Riders recoup, recall stories on Tour off-day
LIMOGES, France -- A final leg rubdown with stinging sports cream. A few scribbles into autograph books of adoring fans. Pockets stuffed with energy bars or fruit.
And away the Tour de France riders go.
Seen from the back of a motorcycle, the multicolored mass of riders resembles a swarm of bees. But inside, there's more bickering, humor and mind games than first meets the eye.
The 101-year-old Tour, which had the day off Monday before Tuesday's ninth stage, is more than just cutthroat competition between scores of jostling, nervous riders: it's a makeshift family caravan on spoked wheels.
The days start early. After breakfast -- often a light fare of coffee and bread or pasta -- the racers roll up in team buses to the traveling Tour "village" that welcomes them at every stage.
Conversations in the pack -- known as the peloton -- can revolve around the race, a wretched dinner or women, including some among the millions of roadside fans who often show their support in amusing ways.
"Some girls gave us a little bit of flashing," said Michael Rogers, an Australian on Quick Step-Davitamon, recalling the first stage in Belgium on July 4.
"There were three of them. For everybody in the peloton, there was this big roar."
Most times, riders are treated to posters painted with words of encouragement, fans draped in national flags, even haystack sculptures in the form of bikes.
The pack, which averages over 25 mph in a long day of riding, can form a ferocious stampede, along with its entourage of organizers, team officials, journalists and sponsors.
A 7-year-old boy, Melvin Pompele, was killed by a sponsor's car in the Tour convoy in 2002. The car, belonging to candy manufacturer Haribo, struck the boy as he crossed the road as the Tour moved through southwest France.
The order of the day for riders Monday was rest, a few hours of cycling to keep their legs from stiffening up, massages, meals and patching up wounds.
In the race, riding for more than 1,800 miles over three weeks can mean bouts of boredom -- especially in the flat wheat fields of northern France.
Lance Armstrong, the 32-year-old Texan hoping to win a record sixth crown, says he overcomes ennui by counting down remaining distances.
Frenchman Christophe Moreau, the leader of Credit Agricole, says he uses a two-way radio to check up on teammates, using nicknames like "Ma Poulette" (my little chick).
Food also breaks up the monotony. At midrace feed points, riders speed by team assistants to grab long, strapped bags with sandwiches, energy bars, fruit cakes, water or soft drinks. They lunch on the go.
Almost like angry brothers, some riders bear grudges. Filippo Simeoni, an Italian with Domina Vacanze, said he has gotten the cold shoulder from Armstrong: Simeoni was a witness in a trial of Michele Ferrari, a former sports doctor facing allegations of providing performance enhancers to riders. Armstrong, who insists he is drug-free, has long defended his ties to the Italian doctor.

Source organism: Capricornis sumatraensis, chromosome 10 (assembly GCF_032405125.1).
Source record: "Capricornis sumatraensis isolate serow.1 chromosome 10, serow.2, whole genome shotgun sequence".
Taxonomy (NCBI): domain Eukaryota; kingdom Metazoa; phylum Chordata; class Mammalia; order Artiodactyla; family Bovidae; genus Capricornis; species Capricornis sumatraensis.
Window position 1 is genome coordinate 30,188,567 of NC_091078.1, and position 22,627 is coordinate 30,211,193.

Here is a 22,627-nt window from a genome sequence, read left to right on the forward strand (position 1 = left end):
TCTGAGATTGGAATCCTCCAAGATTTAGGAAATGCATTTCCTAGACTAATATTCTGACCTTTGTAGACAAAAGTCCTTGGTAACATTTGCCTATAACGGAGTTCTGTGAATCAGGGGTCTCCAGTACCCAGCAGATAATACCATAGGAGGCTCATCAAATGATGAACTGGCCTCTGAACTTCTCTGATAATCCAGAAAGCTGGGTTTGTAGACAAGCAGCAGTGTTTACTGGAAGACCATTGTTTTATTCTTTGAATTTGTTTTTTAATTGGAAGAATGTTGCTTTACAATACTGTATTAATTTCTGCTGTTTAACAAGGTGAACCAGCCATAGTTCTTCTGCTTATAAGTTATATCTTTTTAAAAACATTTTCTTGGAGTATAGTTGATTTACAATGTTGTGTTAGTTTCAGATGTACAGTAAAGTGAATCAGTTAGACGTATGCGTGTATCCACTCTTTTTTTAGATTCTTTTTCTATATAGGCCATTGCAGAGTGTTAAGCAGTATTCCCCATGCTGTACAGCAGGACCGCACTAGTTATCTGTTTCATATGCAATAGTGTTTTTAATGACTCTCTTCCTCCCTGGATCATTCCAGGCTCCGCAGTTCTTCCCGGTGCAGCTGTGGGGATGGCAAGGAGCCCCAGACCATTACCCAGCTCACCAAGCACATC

"In the morning I look for him, I ride up to him, but he is cold, detached. He acts as if I don't exist," Simeoni told the French sports daily L'Equipe.
Bathroom stops are also needed. In Sunday's sixth stage on the rain-doused roads of Brittany, dozens of riders -- almost in unison -- peeled off the pack to relieve themselves, then catch up.
The peloton was more relaxed in the early 1990s, when Spaniard Miguel Indurain dominated the Tour, said Viacheslav Ekimov, a 38-year-old Russian on Armstrong's U.S. Postal Service team.
"People would stop at pay phones to call their parents in the middle of the race," said Ekimov, who is riding in his 14th Tour. Some would switch bikes or playfully tug at the helmets of motorcyclists zooming by in the Tour's multi-vehicle escort troop.
Clowning around was more common even further back, recalled Jacques Augendre, a former French journalist known by some as "the memory of the Tour."
Swiss-born French man Pierre Brambilla, a rider in the 1940s and early 50s, once left the pack and paid an innkeeper to fill his water bottle with sugar-sweetened red wine, Augendre said. In one Tour stage in the 1970s, Dutch man Gerben Karsten jumped off his bike and onto the shoulders of another rider.
"He got fined for it," Augendre said, attending his 53rd Tour.
This year, there's been little time or inclination for such antics. Facing sheets of rain, slippery streets, zones of cobblestone treachery and breakneck sprints, riders have stayed serious.
More than half of the 188 riders who started the Tour a week ago Saturday have been involved in crashes -- the latest in the 104-mile stage Sunday from Lamballe to Quimper in Brittany.
The race resumes with the ninth stage on Tuesday, a 99.5-mile romp into the Massif Central plateau, offering the first big taste of climbs which get much tougher in the Pyrenees and Alps.
Many welcomed Monday's breather and were ready to return to the ride -- hoping the mountains will thin out the nervy pack.
"It's been a crazy first week," Armstrong said Sunday, referring to the week of tumbles and tensions. "I don't ever remember doing one like that."
Copyright 2004 by The Associated Press